Ridley writes that the switches controlling our 30,000 or so genes not only form the structures of our brains but do so in such a way as to cue off the outside environment in a tidy feedback loop of body and behavior. In fact, it seems clear that we have genetic "thermostats" that are turned up and down by environmental factors. He challenges both scientific and folk concepts, from assumptions of what's malleable in a person to sociobiological theories based solely on the "selfish gene."
Ridley's proof is in the pudding for such touchy subjects as monogamy, aggression, and parenting, which we now understand have some genetic controls. Nevertheless, "the more we understand both our genes and our instincts, the less inevitable they seem." A consummate popularizer of science, Ridley once again provides a perfect mix of history, genetics, and sociology for readers hungry to understand the implications of the human genome sequence. --Therese Littleton --This text refers to an out of print or unavailable edition of this title.
Matt Ridley has penned some of the best books on evolutionary science ever written.
Ridley provides new conceptual tools for creating a scientifically enriched rather than impoverished understanding of the human condition.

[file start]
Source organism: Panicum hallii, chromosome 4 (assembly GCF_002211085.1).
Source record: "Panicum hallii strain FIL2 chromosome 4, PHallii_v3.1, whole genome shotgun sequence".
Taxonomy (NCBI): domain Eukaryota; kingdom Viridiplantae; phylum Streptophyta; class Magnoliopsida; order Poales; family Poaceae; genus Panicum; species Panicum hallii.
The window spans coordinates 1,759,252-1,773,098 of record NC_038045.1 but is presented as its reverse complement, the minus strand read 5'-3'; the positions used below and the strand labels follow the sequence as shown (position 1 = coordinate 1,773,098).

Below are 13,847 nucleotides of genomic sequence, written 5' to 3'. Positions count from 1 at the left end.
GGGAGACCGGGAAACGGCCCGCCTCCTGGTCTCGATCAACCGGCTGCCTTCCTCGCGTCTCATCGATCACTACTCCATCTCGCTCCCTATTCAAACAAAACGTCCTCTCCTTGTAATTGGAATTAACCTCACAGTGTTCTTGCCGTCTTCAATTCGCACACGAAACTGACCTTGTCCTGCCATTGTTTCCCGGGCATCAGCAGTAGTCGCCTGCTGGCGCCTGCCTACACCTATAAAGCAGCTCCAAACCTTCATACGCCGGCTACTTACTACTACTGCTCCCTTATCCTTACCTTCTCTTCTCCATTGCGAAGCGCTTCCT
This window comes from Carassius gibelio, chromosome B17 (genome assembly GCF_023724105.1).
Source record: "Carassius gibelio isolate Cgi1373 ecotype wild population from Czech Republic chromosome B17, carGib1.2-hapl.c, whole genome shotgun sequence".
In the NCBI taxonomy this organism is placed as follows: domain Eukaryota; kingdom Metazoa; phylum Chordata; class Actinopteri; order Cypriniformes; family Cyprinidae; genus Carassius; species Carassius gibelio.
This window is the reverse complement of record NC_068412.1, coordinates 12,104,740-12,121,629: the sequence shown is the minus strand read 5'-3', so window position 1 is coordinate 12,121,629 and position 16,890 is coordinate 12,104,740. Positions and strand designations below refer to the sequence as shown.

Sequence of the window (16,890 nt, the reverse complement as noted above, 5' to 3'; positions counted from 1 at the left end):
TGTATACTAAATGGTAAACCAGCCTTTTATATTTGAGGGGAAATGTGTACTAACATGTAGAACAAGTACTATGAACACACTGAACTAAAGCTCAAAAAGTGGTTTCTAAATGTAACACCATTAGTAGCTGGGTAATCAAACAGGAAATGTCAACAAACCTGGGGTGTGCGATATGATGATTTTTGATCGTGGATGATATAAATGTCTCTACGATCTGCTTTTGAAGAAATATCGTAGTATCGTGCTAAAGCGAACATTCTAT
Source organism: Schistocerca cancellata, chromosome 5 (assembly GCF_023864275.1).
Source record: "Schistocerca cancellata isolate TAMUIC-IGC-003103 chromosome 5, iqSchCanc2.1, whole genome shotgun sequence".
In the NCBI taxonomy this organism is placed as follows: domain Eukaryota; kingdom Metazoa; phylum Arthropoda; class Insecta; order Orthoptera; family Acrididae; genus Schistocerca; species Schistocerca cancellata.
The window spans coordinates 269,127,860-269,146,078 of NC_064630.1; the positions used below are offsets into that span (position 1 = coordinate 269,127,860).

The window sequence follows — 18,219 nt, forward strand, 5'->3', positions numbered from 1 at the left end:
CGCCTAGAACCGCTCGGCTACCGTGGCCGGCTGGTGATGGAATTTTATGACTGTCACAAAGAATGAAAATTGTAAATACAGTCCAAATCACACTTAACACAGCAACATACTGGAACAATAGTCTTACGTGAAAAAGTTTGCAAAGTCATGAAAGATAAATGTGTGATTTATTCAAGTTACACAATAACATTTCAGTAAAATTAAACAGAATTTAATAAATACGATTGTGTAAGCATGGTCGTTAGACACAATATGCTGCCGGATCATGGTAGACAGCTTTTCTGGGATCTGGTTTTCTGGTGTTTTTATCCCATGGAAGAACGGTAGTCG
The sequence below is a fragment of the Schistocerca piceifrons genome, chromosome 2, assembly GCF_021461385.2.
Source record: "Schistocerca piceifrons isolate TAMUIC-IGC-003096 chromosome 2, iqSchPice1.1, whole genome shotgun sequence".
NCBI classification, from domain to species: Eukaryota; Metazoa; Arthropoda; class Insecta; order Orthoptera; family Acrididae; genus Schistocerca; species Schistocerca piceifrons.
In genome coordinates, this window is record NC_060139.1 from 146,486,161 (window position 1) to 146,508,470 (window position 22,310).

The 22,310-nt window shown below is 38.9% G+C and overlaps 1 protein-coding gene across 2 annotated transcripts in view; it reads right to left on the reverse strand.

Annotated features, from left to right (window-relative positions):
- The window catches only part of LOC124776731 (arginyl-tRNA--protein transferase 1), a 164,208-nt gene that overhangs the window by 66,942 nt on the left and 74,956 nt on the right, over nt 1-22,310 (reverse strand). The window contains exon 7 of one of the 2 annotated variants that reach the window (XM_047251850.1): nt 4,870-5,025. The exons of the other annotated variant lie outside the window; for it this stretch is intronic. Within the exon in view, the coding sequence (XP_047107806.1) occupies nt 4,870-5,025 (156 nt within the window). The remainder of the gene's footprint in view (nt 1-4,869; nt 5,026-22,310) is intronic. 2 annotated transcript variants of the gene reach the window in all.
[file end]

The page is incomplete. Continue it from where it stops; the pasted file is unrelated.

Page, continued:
This makes clear that the genes execute what genetics dictates the same as they execute what nurture dictates.
five stars for genetics details and interesting topic.
a little disorganized as compared to more recent writings by matt ridley. Read more
A great book with astounding, humorous, and credible anecdotes that make Ridley's point: genes and environment work together, turn each other on, and combine in wondrous ways to... Read morePublished 2 months ago by Maria Folsom
Once again Ridley makes a complicated subject understandable in an entertaining and readable way. If you want to know what the status of the nature vs. Read morePublished 3 months ago by tom47
A very complex well researched text that once you get through it you need to go back and read the first chapter again to clarify what you just finished. Mr. Read morePublished 3 months ago by Richard C.
A pleasure to read. Informative and inventive in presenting interesting ways of viewing and interpreting the data presented. Read morePublished 3 months ago by Dee Mee
Really well written. Makes sense even to those of us with no scienc background, lots of food for thought. Recommended.Published 4 months ago by Amazon Customer
Great reading about adaptable genes that can be turned on / off and how the genes / RNA build a body.
A slightly confusing story flow and chapter structure.
And there were a few changes over the last 10 year. Why can t this be announced clearly by the Editor/ kindle?
Otherwise very good book.
I found the book a bit disjointed, yet I learned a lot from it. The "Rational Optimist" I think was written more fluidly then the "Agile Gene", and probably an... Read morePublished 12 months ago by Martin D.